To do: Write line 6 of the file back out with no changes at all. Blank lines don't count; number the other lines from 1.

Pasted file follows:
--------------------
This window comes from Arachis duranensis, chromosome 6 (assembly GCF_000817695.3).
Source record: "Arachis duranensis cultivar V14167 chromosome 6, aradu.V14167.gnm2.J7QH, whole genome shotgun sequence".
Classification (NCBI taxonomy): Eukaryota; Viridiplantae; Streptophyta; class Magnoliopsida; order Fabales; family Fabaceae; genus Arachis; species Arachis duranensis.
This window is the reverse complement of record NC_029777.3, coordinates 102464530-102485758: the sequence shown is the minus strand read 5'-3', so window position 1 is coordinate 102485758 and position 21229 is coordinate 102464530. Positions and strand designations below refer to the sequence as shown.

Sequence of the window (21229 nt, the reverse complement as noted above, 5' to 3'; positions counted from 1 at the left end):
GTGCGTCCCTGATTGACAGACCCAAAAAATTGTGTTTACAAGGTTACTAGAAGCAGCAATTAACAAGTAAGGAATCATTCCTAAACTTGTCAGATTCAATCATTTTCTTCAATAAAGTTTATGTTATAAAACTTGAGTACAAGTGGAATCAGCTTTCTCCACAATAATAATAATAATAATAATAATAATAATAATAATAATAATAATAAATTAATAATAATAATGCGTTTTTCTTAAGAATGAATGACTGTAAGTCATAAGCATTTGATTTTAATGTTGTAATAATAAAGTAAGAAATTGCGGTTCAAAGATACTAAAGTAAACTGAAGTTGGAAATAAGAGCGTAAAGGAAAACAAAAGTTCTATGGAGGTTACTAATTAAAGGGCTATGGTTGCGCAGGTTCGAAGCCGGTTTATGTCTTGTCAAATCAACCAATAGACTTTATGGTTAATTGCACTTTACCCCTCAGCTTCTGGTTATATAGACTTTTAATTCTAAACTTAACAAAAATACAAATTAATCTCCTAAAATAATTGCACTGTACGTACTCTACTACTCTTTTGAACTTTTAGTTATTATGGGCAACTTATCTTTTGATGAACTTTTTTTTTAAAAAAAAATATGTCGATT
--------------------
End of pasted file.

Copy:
GTGCGTCCCTGATTGACAGACCCAAAAAATTGTGTTTACAAGGTTACTAGAAGCAGCAATTAACAAGTAAGGAATCATTCCTAAACTTGTCAGATTCAATCATTTTCTTCAATAAAGTTTATGTTATAAAACTTGAGTACAAGTGGAATCAGCTTTCTCCACAATAATAATAATAATAATAATAATAATAATAATAATAATAATAATAAATTAATAATAATAATGCGTTTTTCTTAAGAATGAATGACTGTAAGTCATAAGCATTTGATTTTAATGTTGTAATAATAAAGTAAGAAATTGCGGTTCAAAGATACTAAAGTAAACTGAAGTTGGAAATAAGAGCGTAAAGGAAAACAAAAGTTCTATGGAGGTTACTAATTAAAGGGCTATGGTTGCGCAGGTTCGAAGCCGGTTTATGTCTTGTCAAATCAACCAATAGACTTTATGGTTAATTGCACTTTACCCCTCAGCTTCTGGTTATATAGACTTTTAATTCTAAACTTAACAAAAATACAAATTAATCTCCTAAAATAATTGCACTGTACGTACTCTACTACTCTTTTGAACTTTTAGTTATTATGGGCAACTTATCTTTTGATGAACTTTTTTTTTAAAAAAAAATATGTCGATT